[INDOLOGY] Manuscripts in India

Allen Thrasher alanus1216 at yahoo.com
Fri Jan 9 00:02:24 UTC 2015

On Thursday, January 8, 2015 3:32 PM, Elliot M. Stern <emstern at verizon.net> wrote:

If this is the right reference, it is the University of Mysore.  

Sent from my iPhone:267-240-8418
Elliot Stern

On Jan 8, 2015, at 10:15, Harry Spier <hspier.muktabodha at gmail.com> wrote:

I vaguely recall seeing some article a few years back (maybe on the Indology list) that Google or Microsoft were partnering with a large manuscript library in India to digitize their collection.  Does anyone remember which institute this was and what became of the project.

Harry Spier
On Tue, Jan 6, 2015 at 10:53 PM, Matthew Kapstein <mkapstei at uchicago.edu> wrote:


Though I have had many of the same types of frustrations some of you have had in
accessing manuscripts in India, I do not by any means regard this as a particularly Indian problem.
Take my recent experience with the Société Asiatique in Paris:

In March last year, I approached the librarians to request access to the collection of Tibetan
manuscripts acquired in the early 20th century by Jacques Bacot. I was told that the collection
was off-limits, except to one Parisian scholar who had been engaged by the Société to catalogue it.
The sole way to access the Bacot materials, they said, was through that person.

After several months, the individual in question and I succeeded in fixing a time to visit the Bacot collection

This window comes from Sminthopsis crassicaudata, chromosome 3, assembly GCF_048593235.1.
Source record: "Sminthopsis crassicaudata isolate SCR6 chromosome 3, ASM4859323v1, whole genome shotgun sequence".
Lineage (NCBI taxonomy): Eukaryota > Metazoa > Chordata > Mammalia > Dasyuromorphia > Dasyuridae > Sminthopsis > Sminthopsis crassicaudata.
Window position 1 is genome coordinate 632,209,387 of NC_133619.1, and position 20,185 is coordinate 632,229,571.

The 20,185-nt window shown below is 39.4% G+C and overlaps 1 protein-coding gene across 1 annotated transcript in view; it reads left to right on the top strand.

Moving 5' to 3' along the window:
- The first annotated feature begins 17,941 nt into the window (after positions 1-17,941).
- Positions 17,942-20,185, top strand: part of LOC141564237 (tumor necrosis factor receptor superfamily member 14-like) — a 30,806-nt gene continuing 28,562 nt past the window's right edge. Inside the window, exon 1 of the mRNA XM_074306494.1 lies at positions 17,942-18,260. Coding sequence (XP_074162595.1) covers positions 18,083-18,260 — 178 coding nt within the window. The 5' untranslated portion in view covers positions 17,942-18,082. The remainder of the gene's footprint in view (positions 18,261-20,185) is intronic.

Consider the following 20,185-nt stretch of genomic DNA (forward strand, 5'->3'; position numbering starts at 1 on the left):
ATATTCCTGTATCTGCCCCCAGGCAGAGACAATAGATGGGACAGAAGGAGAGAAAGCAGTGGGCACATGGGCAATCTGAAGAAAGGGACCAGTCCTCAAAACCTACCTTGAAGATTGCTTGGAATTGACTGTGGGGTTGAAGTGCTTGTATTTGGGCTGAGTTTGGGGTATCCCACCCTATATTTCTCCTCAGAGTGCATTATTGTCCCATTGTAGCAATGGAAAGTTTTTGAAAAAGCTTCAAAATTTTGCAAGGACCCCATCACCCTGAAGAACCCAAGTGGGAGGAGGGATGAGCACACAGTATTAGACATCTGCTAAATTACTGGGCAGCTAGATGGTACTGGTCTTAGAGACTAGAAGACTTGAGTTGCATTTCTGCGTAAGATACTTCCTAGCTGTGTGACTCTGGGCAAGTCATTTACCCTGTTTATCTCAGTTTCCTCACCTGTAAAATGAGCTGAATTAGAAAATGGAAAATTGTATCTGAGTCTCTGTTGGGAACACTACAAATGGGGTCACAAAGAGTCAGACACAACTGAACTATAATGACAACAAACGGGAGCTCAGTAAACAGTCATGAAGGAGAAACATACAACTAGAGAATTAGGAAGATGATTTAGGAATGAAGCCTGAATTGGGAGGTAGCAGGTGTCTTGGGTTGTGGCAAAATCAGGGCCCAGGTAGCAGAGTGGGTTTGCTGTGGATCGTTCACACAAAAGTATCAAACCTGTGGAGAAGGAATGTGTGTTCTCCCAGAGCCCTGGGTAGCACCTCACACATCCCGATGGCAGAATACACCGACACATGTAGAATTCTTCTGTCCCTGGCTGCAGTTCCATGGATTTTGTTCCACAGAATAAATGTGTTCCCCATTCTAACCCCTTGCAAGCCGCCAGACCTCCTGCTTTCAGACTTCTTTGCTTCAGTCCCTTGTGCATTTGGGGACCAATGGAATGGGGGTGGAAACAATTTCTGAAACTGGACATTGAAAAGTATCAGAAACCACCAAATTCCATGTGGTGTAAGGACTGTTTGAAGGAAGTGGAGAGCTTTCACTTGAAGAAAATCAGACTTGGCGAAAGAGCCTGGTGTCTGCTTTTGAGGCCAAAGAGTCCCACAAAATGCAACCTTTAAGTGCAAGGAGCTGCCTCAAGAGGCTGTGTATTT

together. All seemed fine. However, the evening before our appointment, I received a message from
that person stating that the board of the Société had decided to exclude me personally because I am
not a member of the Société! And the person who delivered this message, who has access to the
Bacot collection, is not, it turns out, a member.

When I then complained directly to the board of the SA, I received a rather insulting message to the
effect that, because the collection will have to be closed in 2016, owing to planned renovations, they
thought it best to exclude me now (!!!)

I could add stories about a number of other European collections, not to mention conditions for
accessing manuscripts in China.

All in all, though far from perfect, the situation in India seems not half bad.

Matthew Kapstein
Directeur d'études,
Ecole Pratique des Hautes Etudes

Numata Visiting Professor of Buddhist Studies,
The University of Chicago

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    Wasn't the GOI publicizing an immense program of digitizing mss of Ayurveda a few years ago, in part to establish that the field was knowledge both ancient and public so as forestall attempts by multinationals to patent traditional uses?  If so, is this corpus available to all?

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